Week 15 from Geauga Family Farms.  I think they’re getting better—the lettuce is fresher, there’s less signs of travel in the soft vegetables. As I’ve pointed out before, just because you grow heirloom fruits and veg, doesn’t mean they’re good. You’ve got to be a good farmer or grower.  And just because you grow excellent fruits and veg, doesn’t mean they’re still excellent when they arrive on the table of the family that purchased the CSA.  Every part of the process matters. Fun CSA this week: I’m not a huge fan of cherry tomatoes—too much skin relative to the amount of flesh, and frankly, I don’t love them enough to blanch, shock, and peel them.  But last night, photographing a bacon and eggs pizza for the new book, I had some leftover dough and cheese, Read On »

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[I’m taking a blogging break until 5/31, so am putting up favorite food posts from the archives in the interim] Can we call this national make-pizza-at-home week?  That would make me really happy.  Why?  Because pizza at home is so good, so easy, and so so affordable.  But what I want to focus on here is the EASY part.  This is why I really loved Sam Sifton’s NYTimes mag article on pizza (except for that truly shameless plug of Jay McInerny’s new book—are they pals? Really had to stretch even to make sense).  But: Pizza at home IS so easy it got me wanting to make pizza for breakfast: bacon and eggs pizza?  Why not?! I loved his stressing the fact that you don’t have to have a stone oven that goes to 800 degrees Read On »

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I almost never tear recipes out of magazines, but leafing through Saveur on the 8 a.m.  Houston to Cleveland flight, this recipe caught me because I’d been wanting a soft, comfort-food, James-friendly dinner roll, the kind of Parker House roll that’s slightly sweet and yeasty and soft as a pillow. Turns out this recipe comes from thefreshloaf.com, which says that the recipe is adapted from Great Country Breads of the World. There really are no new recipes, only adaptations of adaptations. What I don’t like about any of these recipes is the enormous volume of flour measured in cups.  I did the Saveur recipe exactly and the dough was very stiff—how could I know if this was the way it was supposed to be since flour by volume is so variable.  But the flavor was Read On »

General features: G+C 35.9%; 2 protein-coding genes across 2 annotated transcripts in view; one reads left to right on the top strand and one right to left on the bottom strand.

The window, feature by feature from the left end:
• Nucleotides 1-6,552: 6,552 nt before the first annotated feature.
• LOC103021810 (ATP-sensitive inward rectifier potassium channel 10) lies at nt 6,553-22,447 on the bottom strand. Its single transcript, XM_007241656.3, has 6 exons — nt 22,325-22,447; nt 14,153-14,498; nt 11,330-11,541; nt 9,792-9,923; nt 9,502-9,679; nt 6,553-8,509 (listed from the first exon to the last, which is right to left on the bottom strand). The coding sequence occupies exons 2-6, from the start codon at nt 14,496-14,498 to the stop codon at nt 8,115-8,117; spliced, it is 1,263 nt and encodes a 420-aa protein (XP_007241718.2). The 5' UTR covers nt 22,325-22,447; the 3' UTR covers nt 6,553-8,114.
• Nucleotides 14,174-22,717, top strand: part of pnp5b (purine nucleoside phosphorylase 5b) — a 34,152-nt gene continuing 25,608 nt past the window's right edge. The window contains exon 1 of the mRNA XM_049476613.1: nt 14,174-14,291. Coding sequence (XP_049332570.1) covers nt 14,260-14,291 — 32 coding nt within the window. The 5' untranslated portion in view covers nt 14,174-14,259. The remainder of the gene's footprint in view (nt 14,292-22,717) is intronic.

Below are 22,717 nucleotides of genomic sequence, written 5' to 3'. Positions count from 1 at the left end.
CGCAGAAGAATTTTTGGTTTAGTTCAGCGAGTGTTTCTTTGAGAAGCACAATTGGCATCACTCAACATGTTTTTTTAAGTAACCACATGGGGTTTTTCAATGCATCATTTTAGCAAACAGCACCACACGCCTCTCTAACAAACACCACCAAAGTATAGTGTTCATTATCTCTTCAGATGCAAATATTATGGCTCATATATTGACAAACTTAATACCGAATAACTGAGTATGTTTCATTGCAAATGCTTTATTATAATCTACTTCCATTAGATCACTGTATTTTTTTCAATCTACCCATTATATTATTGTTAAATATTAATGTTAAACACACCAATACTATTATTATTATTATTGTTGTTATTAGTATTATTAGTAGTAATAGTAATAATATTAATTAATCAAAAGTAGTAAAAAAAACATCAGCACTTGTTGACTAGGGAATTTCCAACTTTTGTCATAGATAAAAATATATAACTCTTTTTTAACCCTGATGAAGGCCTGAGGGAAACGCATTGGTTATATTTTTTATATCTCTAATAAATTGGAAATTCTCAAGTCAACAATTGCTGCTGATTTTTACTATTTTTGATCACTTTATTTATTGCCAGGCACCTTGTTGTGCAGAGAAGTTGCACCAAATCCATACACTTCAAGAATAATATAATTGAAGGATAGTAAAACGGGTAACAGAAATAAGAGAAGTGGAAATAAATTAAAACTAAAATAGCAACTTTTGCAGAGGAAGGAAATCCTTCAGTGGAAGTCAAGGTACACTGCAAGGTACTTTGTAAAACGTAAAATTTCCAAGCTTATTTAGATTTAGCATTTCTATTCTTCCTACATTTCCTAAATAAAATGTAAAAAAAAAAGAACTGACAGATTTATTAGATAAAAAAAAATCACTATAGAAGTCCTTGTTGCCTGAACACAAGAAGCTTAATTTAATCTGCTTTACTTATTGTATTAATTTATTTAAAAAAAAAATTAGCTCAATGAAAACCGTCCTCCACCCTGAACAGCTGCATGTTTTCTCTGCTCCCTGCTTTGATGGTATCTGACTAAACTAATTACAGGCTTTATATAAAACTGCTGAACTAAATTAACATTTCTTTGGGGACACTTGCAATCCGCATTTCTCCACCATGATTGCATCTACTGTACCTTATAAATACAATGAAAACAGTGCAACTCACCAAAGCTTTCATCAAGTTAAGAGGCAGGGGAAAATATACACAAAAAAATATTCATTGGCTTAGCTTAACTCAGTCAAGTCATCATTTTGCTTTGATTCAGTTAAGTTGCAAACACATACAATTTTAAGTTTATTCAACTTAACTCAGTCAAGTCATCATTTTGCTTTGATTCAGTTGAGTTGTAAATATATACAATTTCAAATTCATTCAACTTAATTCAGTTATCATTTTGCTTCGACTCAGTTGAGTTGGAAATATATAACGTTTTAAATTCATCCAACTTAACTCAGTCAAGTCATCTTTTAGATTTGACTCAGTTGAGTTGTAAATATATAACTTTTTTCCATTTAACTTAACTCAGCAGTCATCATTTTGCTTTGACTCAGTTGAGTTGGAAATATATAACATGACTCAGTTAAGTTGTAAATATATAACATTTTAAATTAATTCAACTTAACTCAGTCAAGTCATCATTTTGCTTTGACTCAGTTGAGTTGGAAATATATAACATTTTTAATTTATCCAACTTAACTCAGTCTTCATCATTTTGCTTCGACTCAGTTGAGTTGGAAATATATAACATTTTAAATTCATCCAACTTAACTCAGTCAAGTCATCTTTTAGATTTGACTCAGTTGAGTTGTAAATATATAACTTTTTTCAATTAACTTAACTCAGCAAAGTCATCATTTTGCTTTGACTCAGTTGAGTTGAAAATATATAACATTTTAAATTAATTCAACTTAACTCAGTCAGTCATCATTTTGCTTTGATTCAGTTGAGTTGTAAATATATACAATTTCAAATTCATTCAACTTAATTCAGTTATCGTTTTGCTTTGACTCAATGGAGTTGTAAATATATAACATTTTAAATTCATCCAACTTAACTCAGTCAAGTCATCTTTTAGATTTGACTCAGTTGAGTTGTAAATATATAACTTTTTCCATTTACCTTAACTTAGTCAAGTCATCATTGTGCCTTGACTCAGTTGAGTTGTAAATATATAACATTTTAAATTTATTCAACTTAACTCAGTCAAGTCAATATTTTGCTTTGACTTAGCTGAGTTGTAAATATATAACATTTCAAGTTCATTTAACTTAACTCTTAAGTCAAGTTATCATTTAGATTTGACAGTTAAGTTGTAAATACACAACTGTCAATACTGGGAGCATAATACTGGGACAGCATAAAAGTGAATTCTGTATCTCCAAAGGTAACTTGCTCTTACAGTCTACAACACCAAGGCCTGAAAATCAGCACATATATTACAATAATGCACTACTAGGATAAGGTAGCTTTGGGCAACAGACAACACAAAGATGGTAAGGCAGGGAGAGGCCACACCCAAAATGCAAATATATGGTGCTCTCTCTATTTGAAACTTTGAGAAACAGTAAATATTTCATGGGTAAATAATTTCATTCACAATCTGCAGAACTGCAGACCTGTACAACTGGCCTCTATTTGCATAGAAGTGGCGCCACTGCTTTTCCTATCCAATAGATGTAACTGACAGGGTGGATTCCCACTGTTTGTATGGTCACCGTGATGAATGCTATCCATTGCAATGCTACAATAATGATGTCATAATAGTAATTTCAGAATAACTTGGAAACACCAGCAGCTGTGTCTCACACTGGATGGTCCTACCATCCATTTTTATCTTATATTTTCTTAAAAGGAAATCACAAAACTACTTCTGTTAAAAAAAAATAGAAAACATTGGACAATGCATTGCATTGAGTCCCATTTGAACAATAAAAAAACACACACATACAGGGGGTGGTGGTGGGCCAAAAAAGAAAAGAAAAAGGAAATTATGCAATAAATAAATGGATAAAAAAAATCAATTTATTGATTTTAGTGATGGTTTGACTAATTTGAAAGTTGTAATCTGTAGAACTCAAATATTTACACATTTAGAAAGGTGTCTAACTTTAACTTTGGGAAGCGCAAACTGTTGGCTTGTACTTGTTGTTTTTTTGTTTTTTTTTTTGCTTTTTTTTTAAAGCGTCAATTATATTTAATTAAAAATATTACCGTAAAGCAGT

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Last post on the astonishing versatility of five parts flour, three parts water.  First it was pizza (remember this awesome pizza?… hmm, maybe a bacon and egg pizza this weekend).  More recently, I made these delicious pretzels.  Same dough, different products. And here it is in yet another form. Every now and then, when I or Donna stop at On the Rise bakery, where Adam Gidlow and staff bake bread, bread, bread—the best baguette in the land, as far as I’m concerned—we pick up a loaf of sandwich bread, which young James calls “the most awesome bread ever.” Last time I was there, jealous of the light airy crust and soft kid-friendly texture, I asked Adam, “What makes it sandwich bread?” He said, “It’s the exact same dough as the baguette, but a longer ferment.  Read On »

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Photo by Donna Have been on a sourdough binge since the purple cabbage post (waffles last Sunday, bread, pictured above, by dinnertime) and loving Carri‘s ratio of 1 part starter : 1 part water : 2 parts flour with 1% salt by weight, though I back off by about 20% on the water because it’s been so humid.  I usually make a dough that’s between 30 and 40 ounces total weight. I’ve noticed various differences in the loaves and because I’ve put up the BLT From Scratch Challenge, I thought I should go over the 5 key steps of making bread, whether you’re using sourdough or commercial yeast. Mixing/Kneading:Mix or knead the dough to the point that it can be stretched to translucency. This ensures that it will adequately trap the gas being released.  Not Read On »

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